Archive for July 5th, 2007

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My Use Of The N-Word

July 5, 2007

About a month ago, I received this response to one of my comments on LGF:

#30 DesertSage  6/03/2007 11:03:23 pm PDT 

…but because they figure he isn’t one of the neocons.

“neocon” is Lefty code-speak for “Jews”.

ChenZhen uses the term “neocon” as a pejorative.
ChenZhen is an anti-semite, I new there was a reason I disliked him.
Babbazee is right!

If there’s one thing I really can’t stand is an anti-semitic Leftist.
The thing I like even less is an anti-semitic Leftist that denies that he’s an anti-semite…so don’t even try it ChenZhen!

Then, last night, I spotted this comment on another WP blog:

25. Mark – July 4, 2007
…Gabe, Neo-Con is a racist slur. No shock that you use it…

 

Am I missing something here? Isn’t ‘neocon’ just short for ‘neoconservative‘? It’s just political ideology, right?

Intrigued, I did some searching, and I stumbled upon some old opinion pieces:

Blame It on Neo -Don’t call me a “neocon” unless you are a friend.

One big culprit has been Air America. Tune in to the proudly liberal radio network, and you’ll hear actress-turned-activist Janeane Garofalo and other hosts frequently blast the “influence” of the “neocons” on the Bush Administration, then go on to name names such as Wolfowitz, Perle, Abrams and Libby. Not a single gentile name makes the list, so it’s the Jewish influence to which the network takes particular exception.

‘Neocon’: Slang for ‘Jew’?

After laying the groundwork of neocons as superhawks, the Business Week piece informs readers that the key members of the movement who advise President Bush are “Deputy Defense Secretary Paul Wolfowitz, Pentagon policy chief Douglas J. Feith and Defense Policy Board member Richard N. Perle.” Fair enough. All three have, at various times, been labeled neocons. But then, Mr. Dunham draws an interesting distinction. He describes Defense Secretary Donald Rumsfeld and Vice President Dick Cheney as “key allies,” but not as “neocons.” In the remainder of the article, former Reagan administration official Ken Adelman and Weekly Standard editor William Kristol are identified as other “neocons.”

I have to apologise.  I had no idea that when I called Francis Fukuyama a ‘neocon’ in this post a year ago I was actually using code to label him a Jew.

fukucross.jpg

I’m hoping some of my fellow bloggers could help me out here. What would be more politically correct? Should I just spell out ‘neoconservative’? Or should I adopt some sort of family-friendly way to post the word, like n**cons?

Edit- That was sarcasm, BTW.

One final note.  I see all this as grievance theater.  Accusations of anti-Semitism seem to get fired at people on a hair trigger all the time, and I think this is a perfect example. 

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Satisfied?

July 5, 2007

I’ve seen quite a bit of whining on blogs about Google’s lack of patriotism with their logo (of all things), especially on Memorial Day.  All the outrage seemed pretty silly to me, as it’s just a stupid logo.  But for the 4th of July, Google brought out this one:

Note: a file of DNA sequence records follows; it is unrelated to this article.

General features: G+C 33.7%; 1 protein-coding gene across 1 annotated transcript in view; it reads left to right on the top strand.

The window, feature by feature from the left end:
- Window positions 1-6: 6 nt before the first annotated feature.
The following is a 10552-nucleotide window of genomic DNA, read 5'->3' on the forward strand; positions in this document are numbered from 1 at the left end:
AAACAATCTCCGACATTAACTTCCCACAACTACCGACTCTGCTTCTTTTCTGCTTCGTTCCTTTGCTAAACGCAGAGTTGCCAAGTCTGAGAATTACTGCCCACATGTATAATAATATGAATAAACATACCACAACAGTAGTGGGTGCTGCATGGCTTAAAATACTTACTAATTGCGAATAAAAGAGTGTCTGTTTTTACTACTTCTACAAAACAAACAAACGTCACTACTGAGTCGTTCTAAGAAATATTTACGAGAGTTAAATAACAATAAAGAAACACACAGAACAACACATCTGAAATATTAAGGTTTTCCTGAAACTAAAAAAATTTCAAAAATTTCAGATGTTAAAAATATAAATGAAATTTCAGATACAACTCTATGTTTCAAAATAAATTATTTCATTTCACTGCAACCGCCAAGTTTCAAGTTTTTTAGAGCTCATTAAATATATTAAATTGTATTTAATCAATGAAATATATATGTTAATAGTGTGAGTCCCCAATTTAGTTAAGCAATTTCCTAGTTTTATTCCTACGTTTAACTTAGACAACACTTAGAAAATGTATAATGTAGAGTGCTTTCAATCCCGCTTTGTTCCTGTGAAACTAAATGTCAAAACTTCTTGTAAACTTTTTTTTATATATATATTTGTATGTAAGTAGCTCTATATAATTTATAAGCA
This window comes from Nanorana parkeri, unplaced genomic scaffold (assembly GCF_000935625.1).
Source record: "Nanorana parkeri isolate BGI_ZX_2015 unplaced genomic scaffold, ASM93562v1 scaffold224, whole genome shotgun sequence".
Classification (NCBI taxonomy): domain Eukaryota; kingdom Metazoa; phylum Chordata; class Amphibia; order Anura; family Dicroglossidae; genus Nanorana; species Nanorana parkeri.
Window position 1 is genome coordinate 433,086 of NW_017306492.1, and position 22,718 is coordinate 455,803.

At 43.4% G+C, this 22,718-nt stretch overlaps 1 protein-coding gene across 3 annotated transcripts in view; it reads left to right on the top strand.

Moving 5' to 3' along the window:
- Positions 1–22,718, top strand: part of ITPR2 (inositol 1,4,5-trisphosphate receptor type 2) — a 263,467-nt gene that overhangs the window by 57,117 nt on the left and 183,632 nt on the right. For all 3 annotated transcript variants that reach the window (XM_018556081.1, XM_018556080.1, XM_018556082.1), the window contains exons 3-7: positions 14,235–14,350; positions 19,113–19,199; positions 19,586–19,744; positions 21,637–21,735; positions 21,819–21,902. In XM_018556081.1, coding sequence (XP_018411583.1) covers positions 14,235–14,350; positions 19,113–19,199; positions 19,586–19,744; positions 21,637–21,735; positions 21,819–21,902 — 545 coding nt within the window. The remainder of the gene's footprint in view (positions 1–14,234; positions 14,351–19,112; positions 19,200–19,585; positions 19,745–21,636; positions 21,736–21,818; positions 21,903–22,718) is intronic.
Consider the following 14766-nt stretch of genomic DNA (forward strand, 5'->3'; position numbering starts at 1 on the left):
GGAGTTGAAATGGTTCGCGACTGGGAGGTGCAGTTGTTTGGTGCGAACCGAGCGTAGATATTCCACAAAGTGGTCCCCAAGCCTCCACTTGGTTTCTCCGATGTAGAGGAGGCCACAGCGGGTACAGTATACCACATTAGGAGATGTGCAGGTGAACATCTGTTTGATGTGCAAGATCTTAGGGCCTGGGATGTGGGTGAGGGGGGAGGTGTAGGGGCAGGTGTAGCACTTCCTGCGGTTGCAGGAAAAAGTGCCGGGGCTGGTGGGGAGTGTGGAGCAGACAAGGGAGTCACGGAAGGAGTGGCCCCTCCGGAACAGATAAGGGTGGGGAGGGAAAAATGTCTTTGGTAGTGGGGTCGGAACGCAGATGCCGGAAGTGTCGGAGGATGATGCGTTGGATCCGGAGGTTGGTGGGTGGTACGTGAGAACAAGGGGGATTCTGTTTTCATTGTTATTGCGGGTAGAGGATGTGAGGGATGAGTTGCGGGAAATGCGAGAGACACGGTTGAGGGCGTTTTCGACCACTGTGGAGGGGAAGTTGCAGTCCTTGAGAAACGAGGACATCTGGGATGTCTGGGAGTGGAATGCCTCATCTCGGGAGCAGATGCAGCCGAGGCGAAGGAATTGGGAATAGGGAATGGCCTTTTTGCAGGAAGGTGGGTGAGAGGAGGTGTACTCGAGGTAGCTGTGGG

Happy Independence Day

Scroll your cursor over the image and the alt text reads “Happy Independence Day”

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Something That Sam Brownback And Joe Biden Agree On

July 5, 2007

You might have already guessed what that was, but I thought I’d put it in here because I saw another story about this come across the AP wires:  Scholars: Divide Iraq into 3 regions

Under the plan, Iraqis would divide the country into three main regions. Each would assume primary responsibility for its own security and governance, as Iraqi Kurds already have in Kurdistan.

“Creating such a structure could prove to be difficult and risky,” the report said. “However, when measured against the alternatives — continuing to police an ethnic-sectarian war, or withdrawing and allowing the conflict to escalate — the risks of soft partition appear more acceptable.”

Brownback has been talking about this for months, and if I remember correctly, he was the only GOP presidential candidate in the field that brought this up in the debates thus far (although I could be wrong about that).   Biden has been pushing for his “third way” for quite a while as well.  What I haven’t seen, I suppose, is a lot of serious talk about it in the media.

I should note that one of my blogger pals has dedicated his blog toward this solution: Partition of Iraq

I know all this isn’t exactly news, but I thought I’d bring the debate over to my blog.  My personal feeling on this is that it may be too late for this.  Had this been the initial plan, this would have gone quite a bit smoother that it would to try to do it now.  In fact, at this point, it is almost like starting over.  Maybe that’s why the idea hasn’t picked up a lot of steam.  Hypothetically, if someone were omnipotent and knew that this would be the only way to achieve a positive outcome in the region, it would be interesting to know if the American people would have the will to see this through.  The biggest problem is getting the Iraqi people to go along with it, and it isn’t clear that there is a lot of support for this idea.  Even if they were warm to it, it’s hard to imagine that they would have a lot of confidence in our ability to pull it off in light of all the missteps and incompetence that have plagued the effort up to this point.  In the end, there may be just too many variables and risks in just dropping what we’re doing and try something completely new.

For the record*:

sunni-shia-map.jpg

*I’m not sure how old this map is, or even its exact origin.  It’s quite possible that the war has changed the landscape quite a bit, so consider it a pretty basic visual representation.